“If you paddle more it will help you warm up!” I encourage. It’s nice that paddling is a good solution for all of Noah’s problems so far! Unfortunately he just doesn’t have the endurance or attention span to stick with it.
I am pretty tired myself, and the seat is getting more uncomfortable all the time. I decide to stand and paddle like a native, but first I give careful instructions to Noah to sit still and not make any rash movements. He is happy to oblige as to him that means no paddling. My oar is pretty long, and serves to push off the shallow bottom at times. I take off my life jacket and give it to Noah to sit on. Finally we see another bridge in the distance and the end is in sight! Thank God!
Afterward I wish I had taken advantage of the long voyage to talk to Noah more about Jesus. As it was, he did most of the talking while I paddled. But I know God can impress a lot on a young heart over ten miles of river winding through the woods of northern Maine.
Waiting to fly home. Wed. Aug 22.
The plan was to finish fixing the plane Sunday night and Monday and fly home Tuesday. But removing the boot from the leading edge on the left wing took longer than we hoped. The boot was damaged by lightening while captain Sutton navigated around a storm cell on his flight north from Colombia last July. Initially, the only damage seemed to be a tiny hole toward the top of the rubber boot. But after the first leg of this trip north, and after tanking the plane for our flight to Maine, Jeff noticed that the wing was leaking fuel. Turns out the lightening hole was more than skin deep, allowing jet fuel to run out of the tank into the boot, which wrinkled up like a prune. So the plane stayed parked at the hangar in Collegedale, and we drove the 46-hour round trip to northern Maine, arriving back in Tennessee on Sunday the 19th. Jeff had ordered the new boot and other needed parts,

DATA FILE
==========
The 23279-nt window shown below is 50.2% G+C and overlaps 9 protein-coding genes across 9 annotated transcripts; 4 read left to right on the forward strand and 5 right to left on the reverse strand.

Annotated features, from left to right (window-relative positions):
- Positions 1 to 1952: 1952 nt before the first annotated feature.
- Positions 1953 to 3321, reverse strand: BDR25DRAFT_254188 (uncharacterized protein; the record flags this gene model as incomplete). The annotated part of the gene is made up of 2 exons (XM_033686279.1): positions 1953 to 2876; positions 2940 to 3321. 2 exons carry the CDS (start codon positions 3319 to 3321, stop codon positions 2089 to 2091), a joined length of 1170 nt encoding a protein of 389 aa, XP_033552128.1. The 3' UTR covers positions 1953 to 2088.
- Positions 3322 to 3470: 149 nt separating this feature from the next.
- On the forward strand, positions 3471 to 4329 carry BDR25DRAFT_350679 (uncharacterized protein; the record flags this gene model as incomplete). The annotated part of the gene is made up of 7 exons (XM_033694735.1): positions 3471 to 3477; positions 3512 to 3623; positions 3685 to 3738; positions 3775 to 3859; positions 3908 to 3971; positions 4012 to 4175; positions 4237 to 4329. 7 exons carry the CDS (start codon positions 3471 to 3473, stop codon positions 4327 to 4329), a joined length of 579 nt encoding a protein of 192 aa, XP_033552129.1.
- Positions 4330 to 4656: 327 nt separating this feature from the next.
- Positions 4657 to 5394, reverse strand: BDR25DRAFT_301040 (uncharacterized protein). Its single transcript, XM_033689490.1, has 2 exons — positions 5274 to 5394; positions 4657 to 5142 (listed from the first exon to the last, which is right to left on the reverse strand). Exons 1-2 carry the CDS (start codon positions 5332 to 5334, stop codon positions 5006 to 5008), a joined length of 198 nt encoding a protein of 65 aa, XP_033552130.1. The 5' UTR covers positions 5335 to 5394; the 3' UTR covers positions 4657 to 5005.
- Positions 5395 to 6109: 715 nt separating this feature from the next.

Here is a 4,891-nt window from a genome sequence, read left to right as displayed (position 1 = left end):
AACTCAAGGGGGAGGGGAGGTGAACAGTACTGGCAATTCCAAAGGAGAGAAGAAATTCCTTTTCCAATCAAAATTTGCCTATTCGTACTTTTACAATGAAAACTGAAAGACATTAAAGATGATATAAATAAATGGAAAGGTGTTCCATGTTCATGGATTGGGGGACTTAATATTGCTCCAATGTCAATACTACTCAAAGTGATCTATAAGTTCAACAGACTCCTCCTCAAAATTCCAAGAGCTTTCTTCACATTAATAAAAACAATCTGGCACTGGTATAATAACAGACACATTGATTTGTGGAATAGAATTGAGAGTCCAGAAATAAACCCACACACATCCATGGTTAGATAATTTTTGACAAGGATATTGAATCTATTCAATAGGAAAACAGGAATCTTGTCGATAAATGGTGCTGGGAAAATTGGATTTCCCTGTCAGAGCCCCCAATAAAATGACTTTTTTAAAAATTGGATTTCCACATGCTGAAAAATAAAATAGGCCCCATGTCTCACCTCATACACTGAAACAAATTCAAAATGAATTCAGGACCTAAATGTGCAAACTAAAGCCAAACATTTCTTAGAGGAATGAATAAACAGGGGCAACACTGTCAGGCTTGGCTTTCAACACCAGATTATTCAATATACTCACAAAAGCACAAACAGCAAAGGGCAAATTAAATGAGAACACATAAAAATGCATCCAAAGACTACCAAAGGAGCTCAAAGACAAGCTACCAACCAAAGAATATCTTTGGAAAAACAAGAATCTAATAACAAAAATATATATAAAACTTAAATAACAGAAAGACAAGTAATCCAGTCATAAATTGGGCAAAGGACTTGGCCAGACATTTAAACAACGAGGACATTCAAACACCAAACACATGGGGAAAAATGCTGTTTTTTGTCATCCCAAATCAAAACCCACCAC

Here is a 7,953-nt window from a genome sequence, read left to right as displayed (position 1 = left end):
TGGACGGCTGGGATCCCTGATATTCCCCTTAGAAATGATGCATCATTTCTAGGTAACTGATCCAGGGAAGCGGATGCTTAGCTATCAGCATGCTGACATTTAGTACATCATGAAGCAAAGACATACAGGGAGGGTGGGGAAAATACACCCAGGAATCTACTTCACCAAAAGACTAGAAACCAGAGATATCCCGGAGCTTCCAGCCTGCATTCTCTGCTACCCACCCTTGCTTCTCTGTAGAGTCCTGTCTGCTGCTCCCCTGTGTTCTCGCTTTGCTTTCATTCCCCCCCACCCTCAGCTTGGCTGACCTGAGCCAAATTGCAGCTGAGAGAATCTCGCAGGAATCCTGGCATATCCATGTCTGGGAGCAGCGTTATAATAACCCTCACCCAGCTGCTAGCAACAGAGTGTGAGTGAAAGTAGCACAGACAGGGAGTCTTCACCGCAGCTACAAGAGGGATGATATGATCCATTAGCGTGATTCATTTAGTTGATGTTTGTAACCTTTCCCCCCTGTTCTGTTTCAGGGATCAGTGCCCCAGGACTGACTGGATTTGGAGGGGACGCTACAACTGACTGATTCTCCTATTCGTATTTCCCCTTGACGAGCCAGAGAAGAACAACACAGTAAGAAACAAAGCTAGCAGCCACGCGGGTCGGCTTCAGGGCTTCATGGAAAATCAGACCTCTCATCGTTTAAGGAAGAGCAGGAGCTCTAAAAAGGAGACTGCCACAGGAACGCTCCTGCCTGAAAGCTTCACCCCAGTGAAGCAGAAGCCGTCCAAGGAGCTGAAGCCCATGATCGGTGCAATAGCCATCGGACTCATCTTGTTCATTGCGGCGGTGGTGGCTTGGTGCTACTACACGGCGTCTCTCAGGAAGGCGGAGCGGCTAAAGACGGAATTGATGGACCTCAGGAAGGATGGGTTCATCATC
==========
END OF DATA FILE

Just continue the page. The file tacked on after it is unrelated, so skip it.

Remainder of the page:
On Wednesday we are actually on the runway ready to take off, when one of the flight instruments starts acting up. When Jeff had checked it in the hangar, it worked like a charm. I suppose it is still working like a charm when I think about it, because charms are treacherous things. They seem like they work, but when it comes right down to it, they really don’t.
So it’s back to the hangar, to get this charming business sorted out. That evening we decide to leave the plane packed and take out only the essentials to spend one more night in Collegedale. Lyli and I sleep on top of the bed so as not to soil the clean sheets that she had washed that morning. She had already cleaned the bathroom too, so we take care not to foul it up too much. The next morning we wake up ready to go. Will today be the day?